Service: The Making of the British
IN THIS extensive and
scholarly study 500 pages with
barely a mention of cloaks or daggers
Christopher Andrew, a noted
Cambridge historian, traces the
development of the British Secret Service
from its earliest origins (during the
Restoration there was a Secret Service
fund ostensibly to finance British
propaganda abroad, although more often
used for political bribery at home; and
in the late 17th century some of the fund
was appropriated to 'relieve distress'
among former mistresses of Charles II) up
to the modern Intelligence Service and
its roots in the spy scares rife in the
run up to World War One.
entirely fake rumours were fuelled
largely by the shilling shocker novels of
the time and were strong enough to lead
to one of the most farcical episodes in
British legal history. An article in The
Imperialist newspaper 'revealed' the
existence of a Black Book compiled from
reports by German agents and containing
"instructions for the propagation of
evils which all decent men thought had
perished in Sodom and Lesbos". It
went on to list 47,000 "British
sexual perverts" who were being
blackmailed by German Intelligence.
first head of M16 was Mansfield Cumming.
Immortalised by donating his initial 'C'
to denote this exalted rank, this
engaging fellow kept a photo atop his
desk showing himself in German military
attire (the address of the theatrical
supplier being, to this day, an Official
Secret) and was delighted when visitors
failed to spot the likeness.
first to recruit "men of the
professor type". Previously it
seemed agents were appointed through
soldierly deeds or some social
connection. The first batch of brainboys
became a codebreaking cell housed in
Whitehall's Room 40. All except one
'Billy' Knox who preferred to lubricate
his thought flow by soaking in the warm
suds available in Room 53, the bathroom.
Herein he was attended by a secretary
whom he later married (given the social
etiquette of the time, I suppose he had
achieved great success in breaking German
Navy coded communications. Unfortunately
the use of this intelligence was
sometimes botched appallingly.
WW1, attention switched to the Russian
Revolution and there were some ludicrous
attempts by M16 to influence the outcome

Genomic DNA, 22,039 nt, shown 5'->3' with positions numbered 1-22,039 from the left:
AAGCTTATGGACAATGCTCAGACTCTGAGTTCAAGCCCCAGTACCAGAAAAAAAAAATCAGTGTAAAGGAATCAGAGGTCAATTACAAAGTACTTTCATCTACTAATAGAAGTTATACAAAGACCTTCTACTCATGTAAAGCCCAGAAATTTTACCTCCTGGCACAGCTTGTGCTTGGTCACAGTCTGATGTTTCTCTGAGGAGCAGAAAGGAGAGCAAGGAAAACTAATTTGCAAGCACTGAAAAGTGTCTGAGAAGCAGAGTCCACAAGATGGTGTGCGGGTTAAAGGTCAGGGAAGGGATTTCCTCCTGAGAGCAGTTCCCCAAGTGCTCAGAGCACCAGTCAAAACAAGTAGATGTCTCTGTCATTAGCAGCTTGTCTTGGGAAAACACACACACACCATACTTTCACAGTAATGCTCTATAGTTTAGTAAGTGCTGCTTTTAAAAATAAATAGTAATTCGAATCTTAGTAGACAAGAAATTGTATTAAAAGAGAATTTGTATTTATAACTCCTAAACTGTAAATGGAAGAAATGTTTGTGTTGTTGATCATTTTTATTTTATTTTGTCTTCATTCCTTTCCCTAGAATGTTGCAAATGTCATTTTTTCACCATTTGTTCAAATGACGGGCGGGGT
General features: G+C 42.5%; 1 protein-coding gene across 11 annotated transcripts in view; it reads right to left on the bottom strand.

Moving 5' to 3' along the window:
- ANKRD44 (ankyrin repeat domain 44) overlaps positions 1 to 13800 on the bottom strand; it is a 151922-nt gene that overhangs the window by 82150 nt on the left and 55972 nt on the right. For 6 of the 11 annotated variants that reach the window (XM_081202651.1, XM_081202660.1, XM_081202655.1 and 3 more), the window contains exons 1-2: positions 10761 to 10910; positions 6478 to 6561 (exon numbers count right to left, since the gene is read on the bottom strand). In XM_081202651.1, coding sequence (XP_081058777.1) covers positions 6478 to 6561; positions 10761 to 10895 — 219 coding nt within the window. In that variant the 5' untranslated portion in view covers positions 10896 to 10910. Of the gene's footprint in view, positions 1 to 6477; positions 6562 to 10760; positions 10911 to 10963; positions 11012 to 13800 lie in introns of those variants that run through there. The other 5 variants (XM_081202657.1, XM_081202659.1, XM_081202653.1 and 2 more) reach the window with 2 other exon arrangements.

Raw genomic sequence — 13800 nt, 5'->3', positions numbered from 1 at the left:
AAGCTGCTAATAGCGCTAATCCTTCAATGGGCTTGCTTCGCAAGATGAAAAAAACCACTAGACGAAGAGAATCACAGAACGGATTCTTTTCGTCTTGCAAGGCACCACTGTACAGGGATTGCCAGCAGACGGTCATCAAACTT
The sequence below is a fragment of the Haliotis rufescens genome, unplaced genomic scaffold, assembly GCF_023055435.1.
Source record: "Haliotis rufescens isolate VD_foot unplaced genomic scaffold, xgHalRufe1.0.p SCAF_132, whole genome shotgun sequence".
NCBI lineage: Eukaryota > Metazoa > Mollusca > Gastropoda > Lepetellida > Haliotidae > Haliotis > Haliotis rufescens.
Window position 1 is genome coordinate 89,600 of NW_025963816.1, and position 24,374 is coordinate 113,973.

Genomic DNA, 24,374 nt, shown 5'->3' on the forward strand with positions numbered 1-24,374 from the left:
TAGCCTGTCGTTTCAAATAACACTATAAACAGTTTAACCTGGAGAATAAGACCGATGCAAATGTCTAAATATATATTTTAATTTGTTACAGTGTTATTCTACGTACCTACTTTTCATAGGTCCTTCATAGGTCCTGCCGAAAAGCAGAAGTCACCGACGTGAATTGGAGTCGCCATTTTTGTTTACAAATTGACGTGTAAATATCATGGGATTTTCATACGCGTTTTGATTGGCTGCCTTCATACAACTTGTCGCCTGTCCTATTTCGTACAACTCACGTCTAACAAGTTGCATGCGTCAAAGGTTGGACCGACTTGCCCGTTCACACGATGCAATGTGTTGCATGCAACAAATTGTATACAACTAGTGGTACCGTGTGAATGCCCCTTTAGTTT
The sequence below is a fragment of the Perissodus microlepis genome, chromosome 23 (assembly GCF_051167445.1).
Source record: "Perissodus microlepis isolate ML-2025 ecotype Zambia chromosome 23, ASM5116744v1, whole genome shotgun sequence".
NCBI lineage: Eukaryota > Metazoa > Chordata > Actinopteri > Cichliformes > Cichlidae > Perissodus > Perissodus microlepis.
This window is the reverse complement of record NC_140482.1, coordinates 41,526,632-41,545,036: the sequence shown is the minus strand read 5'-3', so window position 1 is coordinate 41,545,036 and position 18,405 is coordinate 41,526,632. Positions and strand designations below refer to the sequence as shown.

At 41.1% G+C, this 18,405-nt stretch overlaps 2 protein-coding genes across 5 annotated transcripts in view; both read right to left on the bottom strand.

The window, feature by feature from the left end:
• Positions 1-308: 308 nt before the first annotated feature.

of the civil war between the White and
Red armies. As the Bolsheviks assumed
complete control, intelligence eyes
became focused on the "red
menace" at home (not until Mosley's
Blackshirts got lively in the '30s did
special branch or M15 pay more than
passing attention to possible right-wing
that such investigations concentrated on
the 'traditional' hotbeds of disquiet
such as the labour movement meant that
other sources of Soviet recruitment (ie.
the intelligentsia) were unwatched. Hence
the chance for Philby, Burgess, Maclean
& co to come unsuspected comintern
agents in the mid-1930s.
Britain entered World War Two and
Churchill became head of the coalition
Government, the British Secret Service
was at a low ebb. Churchill, however,
took an unprecedentedly close interest in
its affairs and established the
forerunner to GCHQ at Bletchley Park to
intercept German signals intelligence.
This set-up, code named Ultra, led to the
breaking of the German Enigma code and
was the Intelligence Services' most
spectacular triumph, generally believed
to have shortened the war by several
joys were shortlived. Just prior to the
Suez debacle of 1956, the Secret Service
were operating with a modicum of outside
control (although apparently with the
blessing of PM Anthony Eden) and hatching
"madcap schemes" to engineer a
coup in Syria and possibly even the
assassination of President Nasser.
the book, Andrew chips away at the widely
held notion that complete secrecy and nil
parliamentary accountability foster an
efficient and effective Intelligence
service. He builds the case for greater
accountability which he sees as necessary
if the ' foul-ups of the past are not to
be repeated in the future'
study is not only unique (other
historians said it couldn't be done) but